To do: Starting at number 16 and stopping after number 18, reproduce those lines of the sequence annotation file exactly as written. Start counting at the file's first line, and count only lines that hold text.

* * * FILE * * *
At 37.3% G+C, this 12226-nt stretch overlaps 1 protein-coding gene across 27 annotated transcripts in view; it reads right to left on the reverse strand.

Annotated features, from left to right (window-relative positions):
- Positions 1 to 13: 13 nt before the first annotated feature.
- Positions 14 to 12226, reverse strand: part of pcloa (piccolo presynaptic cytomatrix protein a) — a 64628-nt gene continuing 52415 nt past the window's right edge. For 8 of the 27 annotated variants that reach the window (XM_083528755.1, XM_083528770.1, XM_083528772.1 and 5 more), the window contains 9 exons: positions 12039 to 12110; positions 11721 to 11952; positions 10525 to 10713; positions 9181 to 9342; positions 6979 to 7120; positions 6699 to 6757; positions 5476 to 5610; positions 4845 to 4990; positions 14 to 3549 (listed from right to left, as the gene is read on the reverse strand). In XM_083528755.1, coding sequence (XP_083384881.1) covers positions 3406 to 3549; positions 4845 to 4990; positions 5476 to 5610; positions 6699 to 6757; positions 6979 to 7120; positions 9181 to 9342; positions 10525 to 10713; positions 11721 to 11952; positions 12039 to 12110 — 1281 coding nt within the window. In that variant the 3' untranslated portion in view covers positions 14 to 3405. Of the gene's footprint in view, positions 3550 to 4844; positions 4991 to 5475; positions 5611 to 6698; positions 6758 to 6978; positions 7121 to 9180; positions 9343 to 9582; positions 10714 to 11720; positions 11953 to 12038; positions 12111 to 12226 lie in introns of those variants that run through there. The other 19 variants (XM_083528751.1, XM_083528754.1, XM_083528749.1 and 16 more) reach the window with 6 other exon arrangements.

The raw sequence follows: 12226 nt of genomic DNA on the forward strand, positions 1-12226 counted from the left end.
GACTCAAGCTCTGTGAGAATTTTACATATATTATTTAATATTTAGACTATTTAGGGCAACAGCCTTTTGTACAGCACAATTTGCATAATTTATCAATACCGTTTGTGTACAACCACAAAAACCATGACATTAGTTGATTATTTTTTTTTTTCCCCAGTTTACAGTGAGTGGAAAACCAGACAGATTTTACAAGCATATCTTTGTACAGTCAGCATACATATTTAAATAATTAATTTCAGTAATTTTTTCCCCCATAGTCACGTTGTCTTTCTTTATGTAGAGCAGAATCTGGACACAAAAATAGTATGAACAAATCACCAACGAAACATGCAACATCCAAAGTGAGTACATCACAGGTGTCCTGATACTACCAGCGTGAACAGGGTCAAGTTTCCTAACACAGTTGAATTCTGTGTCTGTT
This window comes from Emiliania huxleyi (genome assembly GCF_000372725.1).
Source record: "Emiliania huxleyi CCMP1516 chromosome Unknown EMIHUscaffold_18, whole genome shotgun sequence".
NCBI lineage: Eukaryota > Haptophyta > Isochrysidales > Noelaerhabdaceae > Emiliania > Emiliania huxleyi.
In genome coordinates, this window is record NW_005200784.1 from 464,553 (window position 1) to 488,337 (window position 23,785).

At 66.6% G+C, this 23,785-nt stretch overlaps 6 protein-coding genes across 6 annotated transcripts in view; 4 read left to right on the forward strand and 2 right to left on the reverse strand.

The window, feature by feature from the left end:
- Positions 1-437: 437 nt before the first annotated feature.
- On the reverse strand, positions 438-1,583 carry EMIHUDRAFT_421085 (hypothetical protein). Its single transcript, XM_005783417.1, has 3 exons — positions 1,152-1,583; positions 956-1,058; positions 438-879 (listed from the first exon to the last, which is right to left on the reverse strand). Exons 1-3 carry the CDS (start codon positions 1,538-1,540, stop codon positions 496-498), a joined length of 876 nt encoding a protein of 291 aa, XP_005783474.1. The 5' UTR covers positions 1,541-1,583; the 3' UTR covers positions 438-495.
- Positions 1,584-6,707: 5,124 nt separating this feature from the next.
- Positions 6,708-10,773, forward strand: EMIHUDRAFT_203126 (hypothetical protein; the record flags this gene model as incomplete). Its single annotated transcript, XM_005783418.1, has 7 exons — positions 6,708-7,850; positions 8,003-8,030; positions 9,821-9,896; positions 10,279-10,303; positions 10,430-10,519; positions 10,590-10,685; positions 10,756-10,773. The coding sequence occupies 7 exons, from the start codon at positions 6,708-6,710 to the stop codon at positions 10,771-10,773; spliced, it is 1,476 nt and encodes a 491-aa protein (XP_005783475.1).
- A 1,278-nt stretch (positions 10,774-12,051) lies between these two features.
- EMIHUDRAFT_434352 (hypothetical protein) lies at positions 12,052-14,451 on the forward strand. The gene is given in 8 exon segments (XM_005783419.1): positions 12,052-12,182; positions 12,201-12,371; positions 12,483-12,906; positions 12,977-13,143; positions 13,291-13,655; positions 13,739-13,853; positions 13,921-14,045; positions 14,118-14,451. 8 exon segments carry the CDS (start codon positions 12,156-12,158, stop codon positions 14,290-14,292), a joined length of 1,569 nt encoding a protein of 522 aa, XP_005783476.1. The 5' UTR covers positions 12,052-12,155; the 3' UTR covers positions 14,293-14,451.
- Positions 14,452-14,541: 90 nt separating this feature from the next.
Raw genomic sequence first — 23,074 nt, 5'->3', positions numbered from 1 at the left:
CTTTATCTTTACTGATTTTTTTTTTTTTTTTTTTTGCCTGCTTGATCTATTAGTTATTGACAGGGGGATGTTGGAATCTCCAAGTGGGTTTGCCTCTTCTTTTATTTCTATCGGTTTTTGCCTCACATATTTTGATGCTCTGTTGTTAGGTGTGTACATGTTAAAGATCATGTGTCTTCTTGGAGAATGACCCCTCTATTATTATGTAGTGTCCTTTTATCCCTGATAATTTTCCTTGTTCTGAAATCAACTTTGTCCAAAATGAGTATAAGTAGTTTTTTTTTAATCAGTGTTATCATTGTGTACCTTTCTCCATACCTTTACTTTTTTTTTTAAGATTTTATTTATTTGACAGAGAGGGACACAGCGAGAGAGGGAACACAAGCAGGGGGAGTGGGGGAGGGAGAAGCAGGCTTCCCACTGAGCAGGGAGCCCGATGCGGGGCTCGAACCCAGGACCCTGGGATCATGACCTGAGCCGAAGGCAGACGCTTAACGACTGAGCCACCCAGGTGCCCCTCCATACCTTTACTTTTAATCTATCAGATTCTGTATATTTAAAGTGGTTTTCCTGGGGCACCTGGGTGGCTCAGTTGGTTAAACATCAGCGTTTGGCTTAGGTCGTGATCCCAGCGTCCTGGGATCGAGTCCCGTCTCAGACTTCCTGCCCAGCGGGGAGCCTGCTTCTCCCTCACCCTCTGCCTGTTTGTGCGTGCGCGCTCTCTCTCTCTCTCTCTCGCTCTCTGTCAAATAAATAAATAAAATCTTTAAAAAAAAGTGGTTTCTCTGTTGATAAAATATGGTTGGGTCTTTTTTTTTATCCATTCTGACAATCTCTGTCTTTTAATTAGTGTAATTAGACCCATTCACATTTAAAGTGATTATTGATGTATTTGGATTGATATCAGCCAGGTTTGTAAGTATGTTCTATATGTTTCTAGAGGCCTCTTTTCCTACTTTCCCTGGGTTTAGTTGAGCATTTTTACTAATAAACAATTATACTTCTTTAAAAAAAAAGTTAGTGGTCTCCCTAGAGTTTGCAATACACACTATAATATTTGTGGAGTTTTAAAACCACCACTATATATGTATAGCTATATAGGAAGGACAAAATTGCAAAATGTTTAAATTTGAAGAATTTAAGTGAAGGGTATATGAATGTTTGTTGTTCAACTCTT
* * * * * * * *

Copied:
- Positions 6,708-10,773, forward strand: EMIHUDRAFT_203126 (hypothetical protein; the record flags this gene model as incomplete). Its single annotated transcript, XM_005783418.1, has 7 exons — positions 6,708-7,850; positions 8,003-8,030; positions 9,821-9,896; positions 10,279-10,303; positions 10,430-10,519; positions 10,590-10,685; positions 10,756-10,773. The coding sequence occupies 7 exons, from the start codon at positions 6,708-6,710 to the stop codon at positions 10,771-10,773; spliced, it is 1,476 nt and encodes a 491-aa protein (XP_005783475.1).
- A 1,278-nt stretch (positions 10,774-12,051) lies between these two features.
- EMIHUDRAFT_434352 (hypothetical protein) lies at positions 12,052-14,451 on the forward strand. The gene is given in 8 exon segments (XM_005783419.1): positions 12,052-12,182; positions 12,201-12,371; positions 12,483-12,906; positions 12,977-13,143; positions 13,291-13,655; positions 13,739-13,853; positions 13,921-14,045; positions 14,118-14,451. 8 exon segments carry the CDS (start codon positions 12,156-12,158, stop codon positions 14,290-14,292), a joined length of 1,569 nt encoding a protein of 522 aa, XP_005783476.1. The 5' UTR covers positions 12,052-12,155; the 3' UTR covers positions 14,293-14,451.